The results of a special survey by COMNAP allowed to summarize the status of work on the medical examination of candidates to participate in the Antarctic expeditions in different countries. The general and leading position in all countries is that the participants of Antarctic expeditions must have good health, good physical development, and the body’s ability to adapt to the extreme Antarctic conditions. Therefore, in all countries, rigorous medical screening is organized for the candidates for Antarctic expeditions.

The unique challenges posed by the Antarctic environment to the human body have been previously well described [49], and the differences of morbidity in Antarctica were reported [1012]. Thus, cold injury is uncommon in Antarctica. Despite this, it warrants a continued high profile as under most circumstances it may be regarded as an entirely preventable occurrence [10]. Injuries continue to be the most common cause of morbidity in the 27th Indian Scientific Expedition to Antarctica (ISEA). Nutritional deficiencies and cold-related injuries are relatively less common [11]. In the Chinese Antarctic Research Expedition (CHINARE), traumatic injury remained the most common medical condition during the Chinese Antarctic expedition. Preventive care is the most cost-effective strategy of medical care [12]. The team doctors were recommended be well trained to manage injuries and diseases with limited medical resources.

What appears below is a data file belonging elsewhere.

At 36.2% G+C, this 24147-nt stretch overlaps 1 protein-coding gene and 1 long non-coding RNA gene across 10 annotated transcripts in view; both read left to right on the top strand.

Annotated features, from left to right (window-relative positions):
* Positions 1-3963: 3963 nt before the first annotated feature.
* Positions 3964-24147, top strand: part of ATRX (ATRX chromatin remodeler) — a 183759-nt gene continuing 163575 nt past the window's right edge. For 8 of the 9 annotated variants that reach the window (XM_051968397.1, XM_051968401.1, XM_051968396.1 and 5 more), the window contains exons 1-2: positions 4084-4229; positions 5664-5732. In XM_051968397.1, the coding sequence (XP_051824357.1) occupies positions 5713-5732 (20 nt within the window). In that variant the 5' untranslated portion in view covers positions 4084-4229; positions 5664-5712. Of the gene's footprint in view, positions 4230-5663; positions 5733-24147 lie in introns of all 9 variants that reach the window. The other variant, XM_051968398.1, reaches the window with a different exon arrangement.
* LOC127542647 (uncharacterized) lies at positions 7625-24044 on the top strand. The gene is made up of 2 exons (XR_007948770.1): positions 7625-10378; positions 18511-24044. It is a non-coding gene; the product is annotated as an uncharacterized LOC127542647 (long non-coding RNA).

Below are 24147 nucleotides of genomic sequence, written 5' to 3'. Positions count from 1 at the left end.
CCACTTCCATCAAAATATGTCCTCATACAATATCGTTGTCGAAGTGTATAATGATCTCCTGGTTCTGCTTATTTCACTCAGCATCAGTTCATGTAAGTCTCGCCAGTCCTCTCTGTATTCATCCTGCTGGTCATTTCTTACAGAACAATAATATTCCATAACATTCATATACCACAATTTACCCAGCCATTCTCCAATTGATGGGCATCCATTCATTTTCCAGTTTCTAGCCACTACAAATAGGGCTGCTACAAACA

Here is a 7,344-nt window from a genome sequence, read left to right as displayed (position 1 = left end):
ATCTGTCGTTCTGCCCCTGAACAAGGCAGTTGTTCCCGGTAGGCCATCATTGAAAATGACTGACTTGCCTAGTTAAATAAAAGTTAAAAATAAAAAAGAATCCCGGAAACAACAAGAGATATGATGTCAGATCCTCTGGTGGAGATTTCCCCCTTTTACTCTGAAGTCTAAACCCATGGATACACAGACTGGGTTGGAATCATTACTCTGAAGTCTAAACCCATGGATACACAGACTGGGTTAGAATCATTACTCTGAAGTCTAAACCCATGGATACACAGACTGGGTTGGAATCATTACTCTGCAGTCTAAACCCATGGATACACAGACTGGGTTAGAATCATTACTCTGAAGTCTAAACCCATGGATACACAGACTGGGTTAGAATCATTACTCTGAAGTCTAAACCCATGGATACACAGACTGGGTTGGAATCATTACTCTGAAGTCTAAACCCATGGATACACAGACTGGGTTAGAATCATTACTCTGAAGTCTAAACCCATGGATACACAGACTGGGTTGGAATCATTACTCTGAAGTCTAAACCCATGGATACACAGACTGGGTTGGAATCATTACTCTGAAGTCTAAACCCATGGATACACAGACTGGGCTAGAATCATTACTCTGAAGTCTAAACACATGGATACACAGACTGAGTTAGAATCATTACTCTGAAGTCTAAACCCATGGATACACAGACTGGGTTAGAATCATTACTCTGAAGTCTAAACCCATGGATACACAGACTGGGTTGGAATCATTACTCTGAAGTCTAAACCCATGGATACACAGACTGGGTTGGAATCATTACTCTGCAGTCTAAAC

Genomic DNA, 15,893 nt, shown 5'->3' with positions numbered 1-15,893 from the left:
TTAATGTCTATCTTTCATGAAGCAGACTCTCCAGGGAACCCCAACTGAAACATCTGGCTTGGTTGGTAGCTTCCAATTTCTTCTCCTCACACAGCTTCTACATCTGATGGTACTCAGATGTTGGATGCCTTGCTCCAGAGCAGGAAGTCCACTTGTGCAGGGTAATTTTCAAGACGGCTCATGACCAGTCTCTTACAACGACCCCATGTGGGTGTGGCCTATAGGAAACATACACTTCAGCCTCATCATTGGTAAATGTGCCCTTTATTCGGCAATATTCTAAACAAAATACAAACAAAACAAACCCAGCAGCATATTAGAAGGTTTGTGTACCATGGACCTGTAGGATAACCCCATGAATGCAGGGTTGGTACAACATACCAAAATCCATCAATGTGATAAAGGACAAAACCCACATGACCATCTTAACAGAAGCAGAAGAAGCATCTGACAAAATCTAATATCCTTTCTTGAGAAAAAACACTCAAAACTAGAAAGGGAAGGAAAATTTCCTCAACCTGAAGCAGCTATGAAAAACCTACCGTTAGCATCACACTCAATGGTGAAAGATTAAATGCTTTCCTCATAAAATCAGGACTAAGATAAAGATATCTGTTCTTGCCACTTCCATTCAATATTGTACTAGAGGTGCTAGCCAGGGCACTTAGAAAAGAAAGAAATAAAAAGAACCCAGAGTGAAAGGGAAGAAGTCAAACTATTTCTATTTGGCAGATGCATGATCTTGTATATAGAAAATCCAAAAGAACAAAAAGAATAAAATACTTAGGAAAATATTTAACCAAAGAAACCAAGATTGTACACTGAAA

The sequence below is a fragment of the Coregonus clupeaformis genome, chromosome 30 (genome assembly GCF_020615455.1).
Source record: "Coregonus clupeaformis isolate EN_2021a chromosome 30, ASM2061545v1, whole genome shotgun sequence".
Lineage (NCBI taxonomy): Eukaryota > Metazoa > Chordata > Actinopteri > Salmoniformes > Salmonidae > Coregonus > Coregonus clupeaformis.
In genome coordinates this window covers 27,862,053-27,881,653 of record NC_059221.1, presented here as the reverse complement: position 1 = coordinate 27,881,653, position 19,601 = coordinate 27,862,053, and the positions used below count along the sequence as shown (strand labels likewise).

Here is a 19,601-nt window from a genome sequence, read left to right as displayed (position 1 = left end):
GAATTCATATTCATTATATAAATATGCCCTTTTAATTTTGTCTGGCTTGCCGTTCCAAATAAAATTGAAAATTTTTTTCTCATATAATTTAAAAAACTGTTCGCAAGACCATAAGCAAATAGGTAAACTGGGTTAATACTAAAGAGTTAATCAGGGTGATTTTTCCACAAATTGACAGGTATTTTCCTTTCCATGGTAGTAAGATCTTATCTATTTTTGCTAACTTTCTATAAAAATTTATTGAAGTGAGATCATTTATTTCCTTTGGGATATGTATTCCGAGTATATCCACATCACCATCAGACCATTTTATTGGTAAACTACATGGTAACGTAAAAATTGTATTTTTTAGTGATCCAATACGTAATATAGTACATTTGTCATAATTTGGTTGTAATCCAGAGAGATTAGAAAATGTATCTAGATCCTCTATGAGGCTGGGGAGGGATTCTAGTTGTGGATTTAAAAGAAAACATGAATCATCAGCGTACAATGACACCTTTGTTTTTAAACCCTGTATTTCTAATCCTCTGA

The concept of predictive, preventive, personalized medicine (PPPM) is developing in many aspects of human health [1318]. Antarctica being a unique place considered for monitoring the health condition under the influence of environmental factors on the organism in pure form poses new challenges for predictive, preventive, personalized medicine.

The objectives of the study were to analyze and discuss the retrospective data of long-term monitoring and the observations of the dynamics of the human body function in environmental conditions in the Ukrainian Antarctica station “Akademik Vernadsky” (simulating the conditions of a perfect isolation from technological and social influences) and to analyze the biomedical information with regard to extreme environmental factors to determine the mechanisms of “pre-pathology” process that allow to develop pathogenetically based pro-active prevention methods for a number of common diseases which may be promising for interdisciplinary research in predictive, preventive, and personalized medicine.


Ukrainian Antarctic scientific “Akademik Vernadsky” station